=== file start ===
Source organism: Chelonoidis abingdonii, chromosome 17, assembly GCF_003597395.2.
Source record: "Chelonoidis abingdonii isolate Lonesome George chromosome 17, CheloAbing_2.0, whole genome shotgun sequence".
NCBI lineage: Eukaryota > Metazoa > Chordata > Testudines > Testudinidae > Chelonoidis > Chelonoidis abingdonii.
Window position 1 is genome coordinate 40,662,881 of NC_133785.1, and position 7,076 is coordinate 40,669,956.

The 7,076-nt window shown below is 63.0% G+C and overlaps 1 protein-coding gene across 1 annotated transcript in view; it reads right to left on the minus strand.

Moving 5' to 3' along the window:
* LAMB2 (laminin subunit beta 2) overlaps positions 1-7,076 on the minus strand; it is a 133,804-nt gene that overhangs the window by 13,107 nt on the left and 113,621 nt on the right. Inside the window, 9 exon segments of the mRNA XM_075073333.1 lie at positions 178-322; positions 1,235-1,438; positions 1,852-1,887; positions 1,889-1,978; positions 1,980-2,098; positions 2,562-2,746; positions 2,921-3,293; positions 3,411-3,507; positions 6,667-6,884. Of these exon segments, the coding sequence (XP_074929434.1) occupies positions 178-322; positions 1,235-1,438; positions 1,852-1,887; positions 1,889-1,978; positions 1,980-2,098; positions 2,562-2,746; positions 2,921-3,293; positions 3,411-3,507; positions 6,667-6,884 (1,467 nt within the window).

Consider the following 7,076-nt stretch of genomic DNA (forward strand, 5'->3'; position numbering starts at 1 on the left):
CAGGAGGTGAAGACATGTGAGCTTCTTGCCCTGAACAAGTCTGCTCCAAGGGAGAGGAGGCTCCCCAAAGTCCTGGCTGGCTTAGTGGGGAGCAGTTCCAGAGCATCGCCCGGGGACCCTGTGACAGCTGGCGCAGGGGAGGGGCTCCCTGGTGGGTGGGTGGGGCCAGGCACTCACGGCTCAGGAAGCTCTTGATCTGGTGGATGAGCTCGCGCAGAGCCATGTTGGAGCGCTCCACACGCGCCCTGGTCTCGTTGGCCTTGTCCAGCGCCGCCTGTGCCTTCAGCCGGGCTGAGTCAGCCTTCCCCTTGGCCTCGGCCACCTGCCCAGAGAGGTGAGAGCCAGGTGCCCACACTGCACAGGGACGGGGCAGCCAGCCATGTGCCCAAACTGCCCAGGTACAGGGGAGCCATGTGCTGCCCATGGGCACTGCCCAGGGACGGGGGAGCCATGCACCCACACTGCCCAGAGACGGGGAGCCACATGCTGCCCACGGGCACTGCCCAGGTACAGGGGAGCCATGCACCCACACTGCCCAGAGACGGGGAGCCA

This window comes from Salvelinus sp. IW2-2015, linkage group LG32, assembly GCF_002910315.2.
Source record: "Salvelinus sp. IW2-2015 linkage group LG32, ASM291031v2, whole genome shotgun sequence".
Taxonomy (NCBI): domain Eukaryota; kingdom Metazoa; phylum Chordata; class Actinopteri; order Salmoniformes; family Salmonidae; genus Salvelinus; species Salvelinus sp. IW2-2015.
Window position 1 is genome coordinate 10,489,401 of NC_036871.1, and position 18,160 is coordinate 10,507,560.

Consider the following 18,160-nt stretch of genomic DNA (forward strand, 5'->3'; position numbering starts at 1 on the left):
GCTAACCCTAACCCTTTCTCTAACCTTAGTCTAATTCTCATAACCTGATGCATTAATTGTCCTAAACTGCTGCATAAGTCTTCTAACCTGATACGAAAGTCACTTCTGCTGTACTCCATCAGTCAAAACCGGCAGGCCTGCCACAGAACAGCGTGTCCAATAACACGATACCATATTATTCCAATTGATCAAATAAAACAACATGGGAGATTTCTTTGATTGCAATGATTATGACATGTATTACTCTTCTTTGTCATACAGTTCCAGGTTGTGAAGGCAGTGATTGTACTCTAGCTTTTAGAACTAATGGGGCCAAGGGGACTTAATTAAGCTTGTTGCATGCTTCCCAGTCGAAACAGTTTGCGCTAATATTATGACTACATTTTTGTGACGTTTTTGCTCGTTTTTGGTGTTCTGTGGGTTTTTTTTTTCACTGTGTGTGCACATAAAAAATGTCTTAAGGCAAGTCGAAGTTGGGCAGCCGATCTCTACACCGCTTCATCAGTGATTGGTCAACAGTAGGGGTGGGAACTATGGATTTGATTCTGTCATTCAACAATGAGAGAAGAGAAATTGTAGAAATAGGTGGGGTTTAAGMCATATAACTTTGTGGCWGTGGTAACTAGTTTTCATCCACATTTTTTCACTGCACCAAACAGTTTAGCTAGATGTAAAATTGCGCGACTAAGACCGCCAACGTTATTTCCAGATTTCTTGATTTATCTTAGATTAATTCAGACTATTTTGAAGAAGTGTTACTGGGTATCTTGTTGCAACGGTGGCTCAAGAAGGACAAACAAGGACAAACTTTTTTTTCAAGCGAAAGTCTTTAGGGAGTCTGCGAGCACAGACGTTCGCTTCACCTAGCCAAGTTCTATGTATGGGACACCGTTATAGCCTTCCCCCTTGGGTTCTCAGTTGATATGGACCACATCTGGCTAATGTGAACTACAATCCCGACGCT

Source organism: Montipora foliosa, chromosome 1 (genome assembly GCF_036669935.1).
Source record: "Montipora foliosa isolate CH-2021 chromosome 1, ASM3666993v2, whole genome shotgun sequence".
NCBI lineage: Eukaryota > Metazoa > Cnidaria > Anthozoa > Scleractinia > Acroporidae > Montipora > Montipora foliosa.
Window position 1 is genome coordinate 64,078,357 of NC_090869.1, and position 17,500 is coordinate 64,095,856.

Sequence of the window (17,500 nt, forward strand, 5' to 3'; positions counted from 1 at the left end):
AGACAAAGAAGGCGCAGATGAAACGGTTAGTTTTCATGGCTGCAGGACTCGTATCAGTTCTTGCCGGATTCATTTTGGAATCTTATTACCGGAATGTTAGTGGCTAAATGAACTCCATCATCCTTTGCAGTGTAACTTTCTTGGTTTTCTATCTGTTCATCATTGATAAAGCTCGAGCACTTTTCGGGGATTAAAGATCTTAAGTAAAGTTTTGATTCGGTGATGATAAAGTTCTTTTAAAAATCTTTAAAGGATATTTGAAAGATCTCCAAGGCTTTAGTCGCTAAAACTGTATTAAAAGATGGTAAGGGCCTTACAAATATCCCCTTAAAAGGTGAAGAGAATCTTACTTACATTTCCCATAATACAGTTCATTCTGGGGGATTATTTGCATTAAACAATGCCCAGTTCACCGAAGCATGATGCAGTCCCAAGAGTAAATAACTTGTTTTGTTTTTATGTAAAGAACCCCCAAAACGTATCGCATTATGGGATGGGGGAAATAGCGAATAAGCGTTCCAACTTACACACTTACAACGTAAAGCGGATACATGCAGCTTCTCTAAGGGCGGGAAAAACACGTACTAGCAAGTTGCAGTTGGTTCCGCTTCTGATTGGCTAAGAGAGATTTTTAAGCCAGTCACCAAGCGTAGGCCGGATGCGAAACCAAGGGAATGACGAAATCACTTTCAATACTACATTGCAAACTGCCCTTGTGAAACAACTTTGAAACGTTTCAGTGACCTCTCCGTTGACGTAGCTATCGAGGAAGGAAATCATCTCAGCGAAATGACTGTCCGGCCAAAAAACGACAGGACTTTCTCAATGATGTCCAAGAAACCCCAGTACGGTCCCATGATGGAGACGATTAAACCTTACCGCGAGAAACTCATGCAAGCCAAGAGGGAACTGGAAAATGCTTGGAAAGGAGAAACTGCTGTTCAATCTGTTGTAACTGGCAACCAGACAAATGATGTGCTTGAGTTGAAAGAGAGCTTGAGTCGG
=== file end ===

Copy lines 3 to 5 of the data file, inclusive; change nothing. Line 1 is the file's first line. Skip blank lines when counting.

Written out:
NCBI lineage: Eukaryota > Metazoa > Chordata > Testudines > Testudinidae > Chelonoidis > Chelonoidis abingdonii.
Window position 1 is genome coordinate 40,662,881 of NC_133785.1, and position 7,076 is coordinate 40,669,956.

The 7,076-nt window shown below is 63.0% G+C and overlaps 1 protein-coding gene across 1 annotated transcript in view; it reads right to left on the minus strand.